- Schooling Readers: Reading Common Schools in Nineteenth-Century American Fiction by Allison Speicher
In Schooling Readers: Reading Common Schools in Nineteenth-Century American Fiction, Allison Speicher assembles an impressive archive of 125 understudied texts from the 1830s to the 1880s to examine the literary tradition of U.S. common school narratives. Her study investigates literature's role in the common school reform movement, a prominent force during the nineteenth century. Although most American communities had some form of local schooling by the early nineteenth century, practices, purposes, and costs of schooling nevertheless varied widely. Advocates for common school reform promoted a standardized system of institutions supported by public funds and freely available to local children—a structure that eventually informed today's public school system. Common school reform faced opposition, but as Speicher points out, many historians "have had difficulty recovering specifics of this opposition" (11). Speicher develops a compelling case that common school narratives—fictional representations of common schools, teachers, and students—not only offer specific details about support for and resistance to common school reform, but also intervene in the conversations shaping schooling and reform. Her study of American common [End Page 248] school narratives notably addresses gaps in both literary studies, which has focused primarily on British school fiction, and the history of education, which draws predominantly on nonfictional sources. Thoughtful, engaging, and well-written, Schooling Readers is an important and interesting read for children's literature scholars and historians of education, as well as any readers interested in the intersections of schooling and fiction.
As Schooling Readers makes clear, nineteenth-century ideas about schooling in both fiction and nonfiction varied widely, depending on author's perspective, intended audience, and publication venue. Speicher argues that fiction is an important, and understudied, resource for information about nineteenth-century schooling because it provides specificity lacking in the "grand generalizations" of reformers' nonfictional materials (7). In their efforts to balance instruction, education, and artistry, Speicher argues, common school narratives offer readers equivocal, often conflicting "lessons," and also show "a particular vision of what school did, could, or should look like" (4). Speicher maintains that, collectively, these narratives "offer unique insights into the ways common school reform was negotiated" (6). In doing so, she places fiction in conversation with reformers, educators, and historians to show how common school narratives intervened in debates about the purposes and practices of schooling. Speicher's approach is significant, as she "flips" the conventional logic of studying "what literature means and what schools do" in order to consider "what literature does and what schools mean" (4). Ultimately, Speicher finds that "school fictions are multivocal and untidy, reflecting the messiness of the school experience they present" (17). Her work successfully provides "a productive response to that messiness," as she makes full use of the richness of her archive rather than flattening it. Her impressive collection of materials thus calls to attention how there was not one nineteenth-century ideal of schooling, but rather ongoing negotiations of schools and schooling as they transformed across the century.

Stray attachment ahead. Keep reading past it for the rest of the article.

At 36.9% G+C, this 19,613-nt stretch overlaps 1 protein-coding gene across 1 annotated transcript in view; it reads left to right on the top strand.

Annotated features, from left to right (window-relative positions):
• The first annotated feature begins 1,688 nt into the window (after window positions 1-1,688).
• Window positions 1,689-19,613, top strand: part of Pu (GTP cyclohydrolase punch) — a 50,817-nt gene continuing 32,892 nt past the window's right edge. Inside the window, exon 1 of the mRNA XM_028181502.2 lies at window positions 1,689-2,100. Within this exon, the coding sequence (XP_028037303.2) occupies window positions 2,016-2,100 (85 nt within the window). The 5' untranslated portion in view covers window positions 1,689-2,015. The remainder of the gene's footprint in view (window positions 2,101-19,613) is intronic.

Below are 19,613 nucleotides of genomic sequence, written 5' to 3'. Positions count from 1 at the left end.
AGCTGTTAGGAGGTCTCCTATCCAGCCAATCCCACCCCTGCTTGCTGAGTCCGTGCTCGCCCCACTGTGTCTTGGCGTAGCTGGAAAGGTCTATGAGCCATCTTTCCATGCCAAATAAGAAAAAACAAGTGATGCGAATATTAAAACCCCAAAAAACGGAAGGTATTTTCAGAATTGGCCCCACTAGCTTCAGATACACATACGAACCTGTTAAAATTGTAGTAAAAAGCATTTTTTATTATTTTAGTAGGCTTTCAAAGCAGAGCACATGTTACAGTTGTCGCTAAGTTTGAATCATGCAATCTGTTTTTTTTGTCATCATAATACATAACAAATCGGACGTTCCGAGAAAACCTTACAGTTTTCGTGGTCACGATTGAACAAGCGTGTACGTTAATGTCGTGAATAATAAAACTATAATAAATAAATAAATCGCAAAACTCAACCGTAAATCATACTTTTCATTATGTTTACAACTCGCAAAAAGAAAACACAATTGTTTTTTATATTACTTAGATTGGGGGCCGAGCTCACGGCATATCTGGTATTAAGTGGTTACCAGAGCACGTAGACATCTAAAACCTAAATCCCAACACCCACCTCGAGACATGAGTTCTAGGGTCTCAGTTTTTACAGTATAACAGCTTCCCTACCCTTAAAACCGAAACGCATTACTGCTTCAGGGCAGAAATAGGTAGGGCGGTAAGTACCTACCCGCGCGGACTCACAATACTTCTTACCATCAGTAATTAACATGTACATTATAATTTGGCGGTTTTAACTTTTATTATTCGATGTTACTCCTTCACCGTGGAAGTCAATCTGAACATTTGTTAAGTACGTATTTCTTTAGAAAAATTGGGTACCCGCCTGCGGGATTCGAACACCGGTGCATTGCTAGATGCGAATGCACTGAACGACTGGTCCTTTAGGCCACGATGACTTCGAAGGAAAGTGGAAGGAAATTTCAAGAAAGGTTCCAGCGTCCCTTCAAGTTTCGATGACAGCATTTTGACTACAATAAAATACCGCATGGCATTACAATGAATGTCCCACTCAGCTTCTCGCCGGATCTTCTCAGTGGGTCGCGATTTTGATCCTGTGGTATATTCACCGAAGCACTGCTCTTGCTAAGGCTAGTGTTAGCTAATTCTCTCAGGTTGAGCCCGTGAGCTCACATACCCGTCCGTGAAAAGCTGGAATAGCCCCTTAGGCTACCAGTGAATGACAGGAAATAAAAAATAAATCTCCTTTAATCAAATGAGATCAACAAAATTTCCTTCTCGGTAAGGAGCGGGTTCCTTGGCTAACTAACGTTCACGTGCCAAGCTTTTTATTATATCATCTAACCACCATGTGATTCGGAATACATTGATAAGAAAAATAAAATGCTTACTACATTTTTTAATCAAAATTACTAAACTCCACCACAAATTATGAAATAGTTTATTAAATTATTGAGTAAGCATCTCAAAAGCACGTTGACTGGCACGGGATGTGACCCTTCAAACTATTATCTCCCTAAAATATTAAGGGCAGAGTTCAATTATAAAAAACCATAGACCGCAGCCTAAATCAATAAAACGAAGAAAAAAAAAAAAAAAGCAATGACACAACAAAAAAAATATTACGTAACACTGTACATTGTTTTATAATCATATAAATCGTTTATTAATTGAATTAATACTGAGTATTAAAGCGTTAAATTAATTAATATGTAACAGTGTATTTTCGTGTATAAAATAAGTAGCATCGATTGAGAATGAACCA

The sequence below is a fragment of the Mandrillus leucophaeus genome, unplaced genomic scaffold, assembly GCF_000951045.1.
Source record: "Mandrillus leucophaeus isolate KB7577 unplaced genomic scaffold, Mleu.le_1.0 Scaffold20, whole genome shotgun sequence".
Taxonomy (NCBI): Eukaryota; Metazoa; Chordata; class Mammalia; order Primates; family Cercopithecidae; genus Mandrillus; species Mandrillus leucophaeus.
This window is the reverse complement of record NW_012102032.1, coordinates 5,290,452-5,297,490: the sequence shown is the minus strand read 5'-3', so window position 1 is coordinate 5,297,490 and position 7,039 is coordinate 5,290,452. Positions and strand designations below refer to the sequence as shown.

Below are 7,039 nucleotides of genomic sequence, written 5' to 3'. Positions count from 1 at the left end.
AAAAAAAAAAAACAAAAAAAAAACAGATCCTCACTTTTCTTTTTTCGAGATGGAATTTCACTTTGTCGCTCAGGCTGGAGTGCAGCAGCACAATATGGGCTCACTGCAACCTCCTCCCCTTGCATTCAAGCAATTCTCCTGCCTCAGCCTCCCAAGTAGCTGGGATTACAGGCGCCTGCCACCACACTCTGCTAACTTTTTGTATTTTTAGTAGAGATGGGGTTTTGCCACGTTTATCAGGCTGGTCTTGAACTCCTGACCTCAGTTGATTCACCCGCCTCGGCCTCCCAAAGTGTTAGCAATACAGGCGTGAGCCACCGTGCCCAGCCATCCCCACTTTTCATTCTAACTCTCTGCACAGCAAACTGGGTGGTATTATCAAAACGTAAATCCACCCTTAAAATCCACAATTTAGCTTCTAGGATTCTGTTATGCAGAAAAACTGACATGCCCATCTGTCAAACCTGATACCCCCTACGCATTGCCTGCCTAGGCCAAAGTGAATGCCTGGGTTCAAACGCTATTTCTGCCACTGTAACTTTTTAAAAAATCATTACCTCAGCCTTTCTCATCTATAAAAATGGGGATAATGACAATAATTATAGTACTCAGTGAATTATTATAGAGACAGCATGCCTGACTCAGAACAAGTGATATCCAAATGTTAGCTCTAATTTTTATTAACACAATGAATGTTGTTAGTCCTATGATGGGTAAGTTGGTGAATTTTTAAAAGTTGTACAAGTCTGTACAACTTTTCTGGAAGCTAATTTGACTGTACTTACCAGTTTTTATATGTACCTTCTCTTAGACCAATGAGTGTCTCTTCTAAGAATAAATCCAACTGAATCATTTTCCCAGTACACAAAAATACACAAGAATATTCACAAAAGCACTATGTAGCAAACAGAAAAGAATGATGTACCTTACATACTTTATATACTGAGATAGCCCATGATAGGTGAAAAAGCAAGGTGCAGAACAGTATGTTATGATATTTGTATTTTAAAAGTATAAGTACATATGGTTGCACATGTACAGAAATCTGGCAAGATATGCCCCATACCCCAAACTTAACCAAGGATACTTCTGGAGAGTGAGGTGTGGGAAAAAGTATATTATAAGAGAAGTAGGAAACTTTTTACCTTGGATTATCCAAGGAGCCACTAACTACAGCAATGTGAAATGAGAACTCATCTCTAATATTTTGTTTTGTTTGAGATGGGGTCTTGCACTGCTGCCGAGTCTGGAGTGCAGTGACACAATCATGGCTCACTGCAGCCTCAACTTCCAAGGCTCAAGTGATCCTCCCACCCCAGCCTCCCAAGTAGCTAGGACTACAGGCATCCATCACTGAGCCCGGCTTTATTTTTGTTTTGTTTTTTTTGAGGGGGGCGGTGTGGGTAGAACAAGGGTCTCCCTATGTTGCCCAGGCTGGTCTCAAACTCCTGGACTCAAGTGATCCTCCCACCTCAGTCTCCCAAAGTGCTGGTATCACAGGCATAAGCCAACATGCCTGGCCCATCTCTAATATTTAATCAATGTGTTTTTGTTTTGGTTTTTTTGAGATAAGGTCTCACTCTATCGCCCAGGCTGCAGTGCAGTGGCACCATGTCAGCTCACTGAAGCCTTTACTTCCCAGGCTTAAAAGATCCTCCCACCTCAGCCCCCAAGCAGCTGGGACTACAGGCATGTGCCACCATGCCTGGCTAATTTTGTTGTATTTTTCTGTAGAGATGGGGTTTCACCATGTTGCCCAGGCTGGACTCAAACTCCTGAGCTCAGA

Speicher strategically organizes Schooling Readers into four thematic chapters focused on the dominant plots she identifies within the common school narrative tradition: spelling bees and school exhibitions, acts of violence against teachers, school romances, and teacher-student adoptions. She explains that, in developing her archive, she discovered common school narratives in a variety of publications and genres, including "sentimental novels, local color sketches, reform novels, regional novels, [and] cheap magazine fiction" (2). This variety shows both the popularity of common school narratives during this period and the wide range of perspectives, as these publications targeted different audiences. Her texts are "geographically diverse," but notably "not in equal proportions"—although extending into the 1880s allowed Speicher to incorporate more southern fiction (13–14). According to Speicher, these [End Page 249] plots show surprising similarities in form and content across time and location, despite such major historical disruptions as the Civil War as well as significant changes in schooling across the century. Speicher thus organizes the chapters thematically rather than chronologically to...